The helicity is a function of the temperature. In principle, any interval of this function can be plotted, but the interesting part is the melting range of temperatures where the function drops from 1 (everything is helix) to 0 (everything is melted). Usually, the melting range is somewhere within 40°C - 110°C, depending on the sequence and the salt concentration. The server can locate the melting range automatically, if you indicate an interval of helicities (a range on the y-axis instead of the x-axis). You have two choices (remember to click the radio button):

  1. Indicate a temperature interval (the range on the x-axis of the plot). Preferably somewhere within 40°C - 110°C. Temperatures are in degrees celcius.
  2. Indicate a helicity interval (the range on the y-axis of the plot). Use values between 0 and 1, but avoid using values equal to 0 and/or 1, since these may be physically impossible for the molecule to fully reach. The two specified helicities will be translated into temperatures by the server.
When plotting the function, the given temperature range is simply walked through with a certain step size, which you can specify:
Relative steps:
The density of steps can be high, medium or low (selected by the user). The density is then calculated automatically with regards to calculation time (to avoid melting curve calculations that take too long time).
Manually: (advanced)
Here you can directly specify the step size in degrees celcius. There may be a minimum allowed step size.

At present, a calculation of differentiated melting curves, i.e. -dθ/dT as a function of T (a curve with peaks), is not available.

Limitations: Max length of DNA sequence is 48kbp. This calculation will complete in ca. 3min. User should use much smaller sequence to get a good plot: ex. a sequence of length 50kbp can make (480/50) = 9 positions in a plot before going over maximum of 480kbp.

How to specify one or more probability profiles

A probability profile depends on the temperature. A plot of a single probability profile describes the structure at a specific temperature only. In order to get structural information at different temperatures in the melting range, you may plot several probability profiles. The curves will be plotted in the same diagram. You have two choices (remember to click the radio button):

  1. at specified temperatures (°C): Type a list of temperatures in degrees celcius. The list contains at least one value. More values are separated with whitespace. For example, you could type 80 82 84 or just 80.
  2. at specified helicities: Type a list of helicities (values between 0 and 1). The list contains at least one value. More values are separated with whitespace. For each helicity, the corresponding temperature is then automatically found by the server. For example, you could type 0.25 0.5 0.75 or just 0.5.

How to choose a probability level for a temperature profile

The probability level of a temperature profile is a value p between 0 and 1. The plot shows the temperatures at which the different regions of the sequence are basepaired with probability p. If, for example, p=0.5 then the regions are melted and basepaired with equal probabilities at the temperatures shown in the temperature profile. (This special case of a temperature profile is also called a Tm profile or stability map.)  Regions that are more thermally stable have higher temperatures in the profile, and regions that are more thermally unstable have lower temperatures in the profile. A lower p-value gives higher temperatures and a higher p-value gives lower temperatures. The server calculates a temperature profile by first calculating a set of probability profiles at temperatures between 40°C - 110°C, and then interpolating between them. You can use the default 0.5 value, or you can type another value between 0 and 1.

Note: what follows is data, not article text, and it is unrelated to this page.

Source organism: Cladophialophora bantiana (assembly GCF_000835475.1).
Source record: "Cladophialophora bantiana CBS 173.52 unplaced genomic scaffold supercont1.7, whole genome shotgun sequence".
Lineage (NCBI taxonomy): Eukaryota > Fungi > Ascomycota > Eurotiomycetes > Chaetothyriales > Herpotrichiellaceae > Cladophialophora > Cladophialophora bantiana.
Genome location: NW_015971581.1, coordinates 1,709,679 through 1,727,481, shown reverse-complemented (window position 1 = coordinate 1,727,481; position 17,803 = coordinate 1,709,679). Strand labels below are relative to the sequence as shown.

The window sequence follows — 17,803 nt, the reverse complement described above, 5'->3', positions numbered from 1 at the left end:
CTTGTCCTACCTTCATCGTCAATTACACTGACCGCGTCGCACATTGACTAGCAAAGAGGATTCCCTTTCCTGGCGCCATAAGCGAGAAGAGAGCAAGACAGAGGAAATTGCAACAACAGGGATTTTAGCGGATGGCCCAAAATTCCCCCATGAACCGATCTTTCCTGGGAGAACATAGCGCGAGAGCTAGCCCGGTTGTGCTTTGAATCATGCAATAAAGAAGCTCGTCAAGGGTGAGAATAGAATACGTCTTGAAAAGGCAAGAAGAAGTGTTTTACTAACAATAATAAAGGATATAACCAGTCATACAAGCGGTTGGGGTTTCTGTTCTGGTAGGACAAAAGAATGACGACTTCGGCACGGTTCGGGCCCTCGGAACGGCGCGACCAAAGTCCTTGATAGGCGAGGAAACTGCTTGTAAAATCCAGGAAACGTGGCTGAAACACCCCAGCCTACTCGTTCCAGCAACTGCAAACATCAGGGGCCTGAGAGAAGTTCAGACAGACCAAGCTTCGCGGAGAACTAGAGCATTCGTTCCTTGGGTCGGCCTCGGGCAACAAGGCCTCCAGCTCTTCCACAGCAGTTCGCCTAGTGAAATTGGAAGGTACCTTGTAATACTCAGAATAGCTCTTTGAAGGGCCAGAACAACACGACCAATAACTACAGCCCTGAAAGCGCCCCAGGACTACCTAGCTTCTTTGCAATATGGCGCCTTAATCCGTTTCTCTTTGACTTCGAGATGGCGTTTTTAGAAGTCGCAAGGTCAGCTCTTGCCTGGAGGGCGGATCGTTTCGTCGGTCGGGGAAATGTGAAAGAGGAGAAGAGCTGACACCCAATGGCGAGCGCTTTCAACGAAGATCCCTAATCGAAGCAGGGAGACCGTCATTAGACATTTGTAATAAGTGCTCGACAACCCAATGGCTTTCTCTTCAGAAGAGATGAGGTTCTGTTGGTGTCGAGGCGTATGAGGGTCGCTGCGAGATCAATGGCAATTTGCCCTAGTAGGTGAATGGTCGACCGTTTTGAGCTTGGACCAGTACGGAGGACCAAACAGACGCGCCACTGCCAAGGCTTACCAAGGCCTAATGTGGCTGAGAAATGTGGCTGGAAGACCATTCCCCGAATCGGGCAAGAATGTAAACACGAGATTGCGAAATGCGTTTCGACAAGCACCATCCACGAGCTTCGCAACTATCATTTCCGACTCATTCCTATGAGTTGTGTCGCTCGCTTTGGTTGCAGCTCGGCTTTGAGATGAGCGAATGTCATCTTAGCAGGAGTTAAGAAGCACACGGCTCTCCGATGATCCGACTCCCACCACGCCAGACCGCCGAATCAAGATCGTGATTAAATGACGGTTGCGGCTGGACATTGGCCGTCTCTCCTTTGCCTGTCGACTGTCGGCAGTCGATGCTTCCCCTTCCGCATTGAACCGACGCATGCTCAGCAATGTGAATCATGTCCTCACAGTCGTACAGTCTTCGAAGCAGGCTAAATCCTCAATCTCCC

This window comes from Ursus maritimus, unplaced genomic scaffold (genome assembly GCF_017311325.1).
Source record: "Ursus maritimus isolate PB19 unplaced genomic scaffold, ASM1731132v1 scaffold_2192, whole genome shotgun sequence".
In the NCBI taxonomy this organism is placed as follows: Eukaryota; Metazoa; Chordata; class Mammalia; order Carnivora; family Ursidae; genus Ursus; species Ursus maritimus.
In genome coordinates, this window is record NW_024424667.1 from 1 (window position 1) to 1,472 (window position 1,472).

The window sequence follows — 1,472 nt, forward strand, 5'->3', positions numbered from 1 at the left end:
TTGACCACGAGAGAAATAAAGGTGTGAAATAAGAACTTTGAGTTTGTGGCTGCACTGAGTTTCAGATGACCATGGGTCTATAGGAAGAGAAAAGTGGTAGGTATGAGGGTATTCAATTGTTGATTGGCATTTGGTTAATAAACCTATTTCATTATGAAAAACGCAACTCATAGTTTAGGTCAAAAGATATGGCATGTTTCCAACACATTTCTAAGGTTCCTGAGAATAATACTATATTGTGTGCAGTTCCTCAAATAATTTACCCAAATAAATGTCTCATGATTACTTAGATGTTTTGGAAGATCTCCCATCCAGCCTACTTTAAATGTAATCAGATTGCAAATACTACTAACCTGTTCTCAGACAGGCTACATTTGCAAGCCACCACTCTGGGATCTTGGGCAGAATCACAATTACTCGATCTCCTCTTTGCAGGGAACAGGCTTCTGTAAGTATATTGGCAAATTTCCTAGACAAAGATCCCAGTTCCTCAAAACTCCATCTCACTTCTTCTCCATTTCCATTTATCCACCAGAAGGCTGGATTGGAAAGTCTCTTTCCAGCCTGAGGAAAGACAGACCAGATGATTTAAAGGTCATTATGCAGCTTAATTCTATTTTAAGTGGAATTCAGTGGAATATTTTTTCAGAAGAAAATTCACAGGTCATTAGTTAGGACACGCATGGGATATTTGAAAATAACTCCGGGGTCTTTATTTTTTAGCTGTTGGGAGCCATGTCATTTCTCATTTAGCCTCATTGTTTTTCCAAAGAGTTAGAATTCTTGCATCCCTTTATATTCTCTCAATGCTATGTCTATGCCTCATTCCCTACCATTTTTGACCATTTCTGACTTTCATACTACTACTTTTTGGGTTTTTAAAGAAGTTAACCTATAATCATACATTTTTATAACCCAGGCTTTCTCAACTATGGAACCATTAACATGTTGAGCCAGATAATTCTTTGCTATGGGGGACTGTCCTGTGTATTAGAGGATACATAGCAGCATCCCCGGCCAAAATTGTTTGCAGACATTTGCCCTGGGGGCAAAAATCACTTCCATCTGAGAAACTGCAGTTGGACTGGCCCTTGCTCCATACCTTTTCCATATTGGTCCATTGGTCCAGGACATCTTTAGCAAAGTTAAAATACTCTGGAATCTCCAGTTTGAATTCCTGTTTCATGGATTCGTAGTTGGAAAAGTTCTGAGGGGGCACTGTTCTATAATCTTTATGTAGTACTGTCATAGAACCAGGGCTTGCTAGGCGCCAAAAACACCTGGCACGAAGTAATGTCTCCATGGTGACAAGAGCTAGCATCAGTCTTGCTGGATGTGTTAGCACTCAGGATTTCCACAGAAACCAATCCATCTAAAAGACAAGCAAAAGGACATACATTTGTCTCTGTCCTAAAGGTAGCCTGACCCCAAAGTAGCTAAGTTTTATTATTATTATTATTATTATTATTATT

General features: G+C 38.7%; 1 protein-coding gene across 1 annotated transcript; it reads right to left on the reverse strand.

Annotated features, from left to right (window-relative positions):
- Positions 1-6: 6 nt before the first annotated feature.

Advanced options

Here you can change some thermodynamic and algorithmic settings, but the default settings are recommended.

Loop Entropy Factor:
For the calculation of the classical melting curves, probability profiles and temperature profiles, you can choose between two versions of the DNA melting algorithm described by Tøstesen et al. (2003) using different methods for handling the loop entropy factor:

  1. Multiexponential approximation (fast): The computation time grows as O(NlogN), which is OK for long sequences. The approximation substitutes the loop entropy factor with a sum of exponential functions as described by Fixman & Freire (1977). The necessary number of exponential functions grows logarithmically with sequence length.
  2. Exact power law (slow): The computation time grows as O(N2) for long sequences, which is too slow for long sequences, but OK for short sequences.
Empiric thermodynamic parameter set:
Thermodynamic parameters describe nearest neighbor stabilities, salt dependence, loop entropy, and so on. The parameters are applied using the scheme described in Tøstesen et al. (2003). The following published parameter sets are implemented on this server:
Salt concentration:
You can specify a salt concentration (i.e. sodium [Na+]) in molar units M. Note that this option is only supported by the parameter sets: (Blake and Delcourt 1998), (Blossey and Carlon 2003) and (SantaLucia 1998). The higher the salt concentration, the more thermally stable is DNA and the higher are the temperatures at which it melts (but the relationship is not linear). The salt dependence is empirical and based on measurements in the range 0.01M - 1.0M. The allowed input range is 0.001M - 8.0M. Gotoh and Tagashira (1981) uses a fixed [Na+]=0.0195 M. Fixman and Freire (1977) did not specify the salt concentration in their paper.